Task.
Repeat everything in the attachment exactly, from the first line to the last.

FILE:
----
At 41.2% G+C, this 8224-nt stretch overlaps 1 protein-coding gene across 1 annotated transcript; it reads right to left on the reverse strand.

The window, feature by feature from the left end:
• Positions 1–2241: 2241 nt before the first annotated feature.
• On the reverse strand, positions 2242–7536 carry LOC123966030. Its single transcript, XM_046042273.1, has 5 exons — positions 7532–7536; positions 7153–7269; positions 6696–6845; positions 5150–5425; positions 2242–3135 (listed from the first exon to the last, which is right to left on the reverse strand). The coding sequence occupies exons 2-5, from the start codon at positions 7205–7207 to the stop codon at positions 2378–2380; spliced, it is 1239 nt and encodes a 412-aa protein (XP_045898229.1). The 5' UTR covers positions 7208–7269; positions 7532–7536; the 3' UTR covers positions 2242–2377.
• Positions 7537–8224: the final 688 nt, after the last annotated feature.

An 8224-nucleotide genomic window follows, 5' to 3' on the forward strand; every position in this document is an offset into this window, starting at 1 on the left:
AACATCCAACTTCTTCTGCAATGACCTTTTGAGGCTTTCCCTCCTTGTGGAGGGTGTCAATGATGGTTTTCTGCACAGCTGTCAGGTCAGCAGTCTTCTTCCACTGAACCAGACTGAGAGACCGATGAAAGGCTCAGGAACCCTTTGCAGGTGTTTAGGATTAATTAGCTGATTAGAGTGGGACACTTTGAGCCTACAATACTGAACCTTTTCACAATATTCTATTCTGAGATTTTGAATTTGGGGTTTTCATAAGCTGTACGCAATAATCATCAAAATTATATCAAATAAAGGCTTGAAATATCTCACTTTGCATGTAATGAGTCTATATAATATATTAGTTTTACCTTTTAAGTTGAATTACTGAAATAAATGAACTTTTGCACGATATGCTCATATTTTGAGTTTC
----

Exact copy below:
At 41.2% G+C, this 8224-nt stretch overlaps 1 protein-coding gene across 1 annotated transcript; it reads right to left on the reverse strand.

The window, feature by feature from the left end:
• Positions 1–2241: 2241 nt before the first annotated feature.
• On the reverse strand, positions 2242–7536 carry LOC123966030. Its single transcript, XM_046042273.1, has 5 exons — positions 7532–7536; positions 7153–7269; positions 6696–6845; positions 5150–5425; positions 2242–3135 (listed from the first exon to the last, which is right to left on the reverse strand). The coding sequence occupies exons 2-5, from the start codon at positions 7205–7207 to the stop codon at positions 2378–2380; spliced, it is 1239 nt and encodes a 412-aa protein (XP_045898229.1). The 5' UTR covers positions 7208–7269; positions 7532–7536; the 3' UTR covers positions 2242–2377.
• Positions 7537–8224: the final 688 nt, after the last annotated feature.

An 8224-nucleotide genomic window follows, 5' to 3' on the forward strand; every position in this document is an offset into this window, starting at 1 on the left:
AACATCCAACTTCTTCTGCAATGACCTTTTGAGGCTTTCCCTCCTTGTGGAGGGTGTCAATGATGGTTTTCTGCACAGCTGTCAGGTCAGCAGTCTTCTTCCACTGAACCAGACTGAGAGACCGATGAAAGGCTCAGGAACCCTTTGCAGGTGTTTAGGATTAATTAGCTGATTAGAGTGGGACACTTTGAGCCTACAATACTGAACCTTTTCACAATATTCTATTCTGAGATTTTGAATTTGGGGTTTTCATAAGCTGTACGCAATAATCATCAAAATTATATCAAATAAAGGCTTGAAATATCTCACTTTGCATGTAATGAGTCTATATAATATATTAGTTTTACCTTTTAAGTTGAATTACTGAAATAAATGAACTTTTGCACGATATGCTCATATTTTGAGTTTC